And now the dado has been resurrected. Here it is today, five and a half years later. That is the same section of wall from the first photos in the post. It didn’t really take 5 and a half years. The initial paint stripping took about 3 months, and then nothing happened for a very long time. Well, a lot happened in the house, but just nothing in this room.











And now it is finally done!

21 comments:

Sadie Says said...

Wow, it's just breathtaking. And seeing the before and in progress photos make it so much more meaningful. What a ton of work! But so worth it. Well done and lots of pats on the back!

1916home said...

Amazing! Well worth the read and all the great photos! Its these sorts of posts that truly inspire the rest of us working and restoring our homes. :) TNX!

Carson Park Ranger said...

Great job! We'll have to see it in person.

Lise said...

That's gorgeous. I'm impressed by the work you put into it.

Jayne said...

Wow. Just, wow.

Todd - Home Construction Improvement said...

That turned out really great. Most people wouldn't have the patience to strip even one panel! Glad to see you stuck with it.

Bones said...

Having lived in some old houses over the years, houses that've seen their share of paint and flooring abuse, it is SO great to see that room rescued and restored to glory. Great job, dude!

Omar said...

MMM dado.. drool.

Diane said...

Absolutely gorgeous Greg -- I am impressed. Thank you so much for sharing!

Greg said...

Thanks everyone. It was a lot of work. If I had to start that project today, after all of the work I've done on the house, I'm not sure I would have the stamina for it. It was definitely worth it, though.

HPH said...

It looks fantastic. As usual, you have done an outstanding job. Thanks for the gratuitous beautiful wood shots.

John said...

Wow. Very, very nice.

purejuice said...

this is almost making me cry. thanks for doing it and thanks for letting us see it through.

Christopher Busta-Peck said...

Wow. That's incredible. And well worth the insane amount of labor you threw at it. Having priced but small bits of wood like that, I can say that to recreate something like that would be cost-prohibitive today. Nice work.

Pandora said...

Gasp - gorgeous! Wow, that is sooo beautiful. That room is looking so stunning!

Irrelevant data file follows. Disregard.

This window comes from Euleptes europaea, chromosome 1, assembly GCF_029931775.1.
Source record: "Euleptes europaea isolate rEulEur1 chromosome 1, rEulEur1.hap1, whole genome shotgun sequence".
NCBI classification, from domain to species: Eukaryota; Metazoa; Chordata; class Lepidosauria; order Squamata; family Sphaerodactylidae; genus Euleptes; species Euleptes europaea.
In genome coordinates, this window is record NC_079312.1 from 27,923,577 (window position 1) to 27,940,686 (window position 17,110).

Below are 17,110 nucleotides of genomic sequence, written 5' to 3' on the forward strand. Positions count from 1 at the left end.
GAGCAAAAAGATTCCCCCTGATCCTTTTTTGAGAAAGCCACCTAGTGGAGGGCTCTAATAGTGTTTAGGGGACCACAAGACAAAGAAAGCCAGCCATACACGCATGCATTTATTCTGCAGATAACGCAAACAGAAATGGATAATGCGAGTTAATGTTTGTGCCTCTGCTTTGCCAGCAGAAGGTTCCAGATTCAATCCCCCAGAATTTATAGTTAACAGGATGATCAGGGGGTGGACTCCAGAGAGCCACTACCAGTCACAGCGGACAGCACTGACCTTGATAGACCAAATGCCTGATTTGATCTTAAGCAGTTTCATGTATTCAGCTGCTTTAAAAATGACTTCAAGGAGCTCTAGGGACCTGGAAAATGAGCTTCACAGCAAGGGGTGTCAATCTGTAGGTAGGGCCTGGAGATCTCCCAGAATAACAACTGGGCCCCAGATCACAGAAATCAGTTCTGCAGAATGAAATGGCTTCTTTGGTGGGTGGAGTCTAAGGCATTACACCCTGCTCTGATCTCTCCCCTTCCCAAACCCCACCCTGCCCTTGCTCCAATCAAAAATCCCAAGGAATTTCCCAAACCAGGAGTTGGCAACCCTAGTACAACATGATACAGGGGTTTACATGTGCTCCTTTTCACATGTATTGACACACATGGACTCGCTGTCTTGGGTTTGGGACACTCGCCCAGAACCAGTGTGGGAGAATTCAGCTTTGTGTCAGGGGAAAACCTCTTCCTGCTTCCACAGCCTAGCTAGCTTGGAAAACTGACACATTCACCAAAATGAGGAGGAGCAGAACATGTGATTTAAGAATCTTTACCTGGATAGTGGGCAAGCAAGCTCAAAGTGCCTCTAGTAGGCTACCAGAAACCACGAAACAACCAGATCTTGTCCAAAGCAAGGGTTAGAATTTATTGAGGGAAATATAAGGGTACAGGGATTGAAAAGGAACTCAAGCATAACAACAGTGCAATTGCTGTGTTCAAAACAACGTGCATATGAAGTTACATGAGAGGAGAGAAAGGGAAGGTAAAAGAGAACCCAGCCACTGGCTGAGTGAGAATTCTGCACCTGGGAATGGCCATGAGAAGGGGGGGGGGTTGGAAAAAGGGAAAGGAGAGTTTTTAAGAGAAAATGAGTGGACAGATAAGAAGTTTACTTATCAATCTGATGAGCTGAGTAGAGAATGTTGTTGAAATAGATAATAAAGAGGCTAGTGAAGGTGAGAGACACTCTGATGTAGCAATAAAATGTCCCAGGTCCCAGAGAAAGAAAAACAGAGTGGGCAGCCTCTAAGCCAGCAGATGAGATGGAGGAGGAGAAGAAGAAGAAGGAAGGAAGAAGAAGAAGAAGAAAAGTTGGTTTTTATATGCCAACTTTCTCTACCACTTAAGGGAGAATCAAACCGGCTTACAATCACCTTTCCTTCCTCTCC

St. Blogwen said...

Prolonged applause!

(Thanks for mentioning that shellac is idiot-proof. I'm scared I'll screw up with mixing the color and have been putting off doing mine since August.)

Kate H.
http://www.sowsearhouse.blogspot.com

JtC's House said...

Did you use a brush or sponge to apply your shellac? I am about to shellac a door and window trim. I previously applied shellac on another window trim with a terry cloth-type sponge, and then brushed over with spar varnish, but this time I'll be leaving the final step out so I'm hoping to learn from you so mine will turn out as well as yours:)

Greg said...

I use the small, disposable foam brushes. They are black foam with a short wooden handle. They run between fifty cents and a dollar a piece, depending on the size.

For me, the trick to shellac is don't fool with it. Use long strokes and only brush over it quickly 2 or 3 times, max and then leave it alone. Sand with '0000' steel wool in between coats.

Tarr said...

I am struck dumb with awe. Wonderful work.
Now I want to find and smack silly the person who was able to paint that lovely wood puke green. What were they thinking?

Greg said...

That green was horrid, wasn't it? Unfortunately, they didn't stop with the dining room. They bought that green paint in 5 gallon buckets and slathered it over everything!

The real damage was done long ago, though. There is strong evidence the woodwork was first painted white back in the 50s when the house was majorly Eisenhowered.

slateberry said...

I just googled micro faux graining (hoping to learn more about how to do it) and you were the first hit. And the other hits were about large-scale projects. What do you use for color/paint? a sliver of an artists paint brush and...?

My daughter was looking at these pictures and she pointed at the burl and said, hey, we have some of that in our dining room! Yeah right, like, we have two piddly burl veneer panels on a piece of furniture. Veneer. You have SOLID burl panels all over your room. It's another league. But I didn't want to burst her bubble, so I just said, yeah, isn't it great! and I actually do love my dr furniture, but nothing holds a candle to your dado.